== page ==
"I can't say that I was surprised when the audience started rioting."

I've heard from interviews of other members of Guns N' Roses that due to their early popularity and waiting on signing with a label (which is consistent with the story that Slash tells), the band was in a position to sign a very favorable deal once they put the pen to the paper. I was hoping for a bit more of the business details of the deal, myself, but the book really doesn't get too far into the contracts. Slash does mention, however, that GN'R spent a goodly portion of their substantial earnings during their mammoth two-and-a-half-year, 192-show Use Your Illusions tour. Plenty on the relations between Slash and Axl Rose as well; all in all, it's an enjoyable, though surprisingly long, read.

- Pete Leeson's The Invisible Hook. You could poke around the internet for a few minutes and find more in depth reviews; nonetheless, it's a great book that will be assigned to my Micro Principles class in the fall. It's a great example of applying usually-tepid textbook concepts to an interesting subject, and bringing alive economics in the process. I'm hoping that my students read this book and are able to apply economic concepts to non-traditional areas. That's the goal, anyway.

Hitler's Tax

According to my colleague John Mikesell, when the Nazi's captured a country that Hitler planned to keep in Greater Germany, it was the Gross Sales Receipts Tax. Here is Mikesell on the GSR in a Tax Policy Podcast from the Tax Foundation. When Hitler conquered a new territory, it was his tax of choice. Lets assume he choose this particular tax to accomplish some particular goal, what could that goal have been?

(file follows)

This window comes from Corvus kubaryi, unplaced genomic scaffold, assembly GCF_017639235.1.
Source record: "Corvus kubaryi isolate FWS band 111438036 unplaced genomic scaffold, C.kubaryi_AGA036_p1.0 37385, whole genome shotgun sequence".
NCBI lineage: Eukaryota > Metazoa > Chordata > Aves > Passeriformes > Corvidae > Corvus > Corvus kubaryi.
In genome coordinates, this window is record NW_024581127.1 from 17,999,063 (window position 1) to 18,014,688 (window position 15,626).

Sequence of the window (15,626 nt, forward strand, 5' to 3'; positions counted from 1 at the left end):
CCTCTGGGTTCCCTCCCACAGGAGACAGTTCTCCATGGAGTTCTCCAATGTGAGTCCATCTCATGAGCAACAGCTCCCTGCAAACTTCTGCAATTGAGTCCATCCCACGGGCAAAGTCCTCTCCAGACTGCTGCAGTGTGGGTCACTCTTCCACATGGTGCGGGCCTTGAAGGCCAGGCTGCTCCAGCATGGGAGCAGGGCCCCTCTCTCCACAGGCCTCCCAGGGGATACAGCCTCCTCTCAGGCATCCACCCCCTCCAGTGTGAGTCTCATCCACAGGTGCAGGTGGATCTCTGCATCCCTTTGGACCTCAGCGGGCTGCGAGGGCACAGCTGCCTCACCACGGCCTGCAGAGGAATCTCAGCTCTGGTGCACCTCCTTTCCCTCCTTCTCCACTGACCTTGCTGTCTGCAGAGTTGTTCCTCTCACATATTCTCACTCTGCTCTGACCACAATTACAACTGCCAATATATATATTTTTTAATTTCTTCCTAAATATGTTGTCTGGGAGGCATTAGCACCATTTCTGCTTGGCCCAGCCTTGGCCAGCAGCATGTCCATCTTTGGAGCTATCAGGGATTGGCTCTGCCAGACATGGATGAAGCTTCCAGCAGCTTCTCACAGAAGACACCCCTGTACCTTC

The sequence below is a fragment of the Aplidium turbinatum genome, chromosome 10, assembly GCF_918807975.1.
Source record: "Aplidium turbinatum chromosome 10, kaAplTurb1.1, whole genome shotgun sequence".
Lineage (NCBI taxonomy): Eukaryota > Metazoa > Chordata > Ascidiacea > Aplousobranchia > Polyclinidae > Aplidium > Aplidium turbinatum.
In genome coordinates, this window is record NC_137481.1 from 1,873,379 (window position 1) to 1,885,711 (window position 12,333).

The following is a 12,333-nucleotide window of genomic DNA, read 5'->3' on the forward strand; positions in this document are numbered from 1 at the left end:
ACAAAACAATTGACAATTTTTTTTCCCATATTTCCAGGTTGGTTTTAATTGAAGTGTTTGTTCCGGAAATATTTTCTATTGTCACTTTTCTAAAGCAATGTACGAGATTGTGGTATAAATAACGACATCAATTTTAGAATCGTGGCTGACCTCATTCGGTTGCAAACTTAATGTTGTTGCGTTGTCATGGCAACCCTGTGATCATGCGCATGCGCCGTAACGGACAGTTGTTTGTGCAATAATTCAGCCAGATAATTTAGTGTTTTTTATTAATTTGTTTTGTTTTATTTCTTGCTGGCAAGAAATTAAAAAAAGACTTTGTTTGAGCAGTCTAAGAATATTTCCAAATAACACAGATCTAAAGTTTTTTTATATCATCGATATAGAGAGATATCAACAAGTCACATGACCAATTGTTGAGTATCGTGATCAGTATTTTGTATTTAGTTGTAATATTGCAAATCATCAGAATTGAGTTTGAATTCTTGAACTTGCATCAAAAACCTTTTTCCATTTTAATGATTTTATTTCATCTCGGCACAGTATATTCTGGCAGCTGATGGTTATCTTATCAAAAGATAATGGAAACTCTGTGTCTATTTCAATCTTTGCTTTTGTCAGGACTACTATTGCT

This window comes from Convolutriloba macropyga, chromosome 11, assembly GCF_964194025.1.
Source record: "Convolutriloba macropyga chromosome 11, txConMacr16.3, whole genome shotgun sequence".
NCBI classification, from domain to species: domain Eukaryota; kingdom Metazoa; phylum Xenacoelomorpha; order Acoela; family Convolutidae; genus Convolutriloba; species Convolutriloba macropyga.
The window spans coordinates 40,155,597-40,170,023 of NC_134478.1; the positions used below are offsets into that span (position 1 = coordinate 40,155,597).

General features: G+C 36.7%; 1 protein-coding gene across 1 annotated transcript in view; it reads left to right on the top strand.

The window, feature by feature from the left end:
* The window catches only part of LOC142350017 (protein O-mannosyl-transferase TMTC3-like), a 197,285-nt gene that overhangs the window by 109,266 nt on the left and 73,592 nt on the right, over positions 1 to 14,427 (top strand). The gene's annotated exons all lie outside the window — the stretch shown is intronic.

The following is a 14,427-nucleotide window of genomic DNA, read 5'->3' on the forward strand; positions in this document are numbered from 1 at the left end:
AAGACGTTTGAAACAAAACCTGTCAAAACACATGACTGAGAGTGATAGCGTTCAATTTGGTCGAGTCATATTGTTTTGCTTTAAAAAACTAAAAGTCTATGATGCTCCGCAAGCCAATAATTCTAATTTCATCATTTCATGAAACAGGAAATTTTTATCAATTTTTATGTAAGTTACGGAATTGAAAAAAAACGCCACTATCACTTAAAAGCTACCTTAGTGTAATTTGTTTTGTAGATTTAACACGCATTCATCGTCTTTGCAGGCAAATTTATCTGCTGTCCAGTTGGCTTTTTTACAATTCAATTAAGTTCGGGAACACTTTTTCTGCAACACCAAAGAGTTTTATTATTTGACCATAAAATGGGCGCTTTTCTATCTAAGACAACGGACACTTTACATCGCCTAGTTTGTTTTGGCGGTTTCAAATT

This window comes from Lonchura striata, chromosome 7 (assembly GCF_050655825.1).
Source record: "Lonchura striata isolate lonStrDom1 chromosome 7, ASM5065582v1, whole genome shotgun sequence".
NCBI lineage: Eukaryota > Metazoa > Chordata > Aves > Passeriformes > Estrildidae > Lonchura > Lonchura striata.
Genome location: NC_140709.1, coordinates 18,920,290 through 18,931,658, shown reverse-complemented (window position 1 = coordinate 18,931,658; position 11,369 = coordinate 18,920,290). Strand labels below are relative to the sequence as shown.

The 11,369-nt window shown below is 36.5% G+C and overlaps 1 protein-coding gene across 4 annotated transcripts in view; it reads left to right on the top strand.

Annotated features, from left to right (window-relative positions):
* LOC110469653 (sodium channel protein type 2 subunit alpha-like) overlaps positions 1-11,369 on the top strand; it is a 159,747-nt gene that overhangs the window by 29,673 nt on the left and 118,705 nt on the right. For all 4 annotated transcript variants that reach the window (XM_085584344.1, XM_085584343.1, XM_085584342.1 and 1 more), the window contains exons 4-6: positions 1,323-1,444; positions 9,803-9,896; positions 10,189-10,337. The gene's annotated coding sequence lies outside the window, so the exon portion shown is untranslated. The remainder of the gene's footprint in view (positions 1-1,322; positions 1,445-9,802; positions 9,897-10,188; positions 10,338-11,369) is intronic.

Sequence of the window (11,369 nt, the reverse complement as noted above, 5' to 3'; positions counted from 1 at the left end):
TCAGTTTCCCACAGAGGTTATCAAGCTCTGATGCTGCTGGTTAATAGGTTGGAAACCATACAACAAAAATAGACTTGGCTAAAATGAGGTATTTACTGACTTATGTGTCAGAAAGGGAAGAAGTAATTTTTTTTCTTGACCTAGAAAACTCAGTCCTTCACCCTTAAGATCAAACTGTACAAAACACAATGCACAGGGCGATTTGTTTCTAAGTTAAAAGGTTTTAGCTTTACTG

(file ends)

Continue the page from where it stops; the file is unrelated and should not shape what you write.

1. It's a tax that is hard to see, which is likely why it is politically popular. Doesn't seem like your new dictator would be concerned about being popular with his new servants. Perhaps he did care, as he planned to incorporate them into Greater Germany.
  2. It encourages vertical integration, and a heavy top-down approach sounds very much like the Nazi economy. Yet, if the Fuhrer wanted a vertically integrated industry, it seems that he would have just commanded it.
  3. Deters economic development more than other taxes. This approach might make sense if you think wealth is a fixed amount, then you want to discourage it. I doubt Hitler would have this understanding of the GSR, especially in the 1930's-40's.
Even for Hitler, I don't see how the GSR tax would make sense. Overall, I wonder what kind of taxes do dictators and imperialists prefer? My thinking is that if you are an imperialist you adopt very economically efficient taxes. After all, you'd prefer to be able to steal or trade with a very productive economy, and you have little/no voter consituentcy to satisfy.

Tuesday, May 19, 2009

Batting assumptions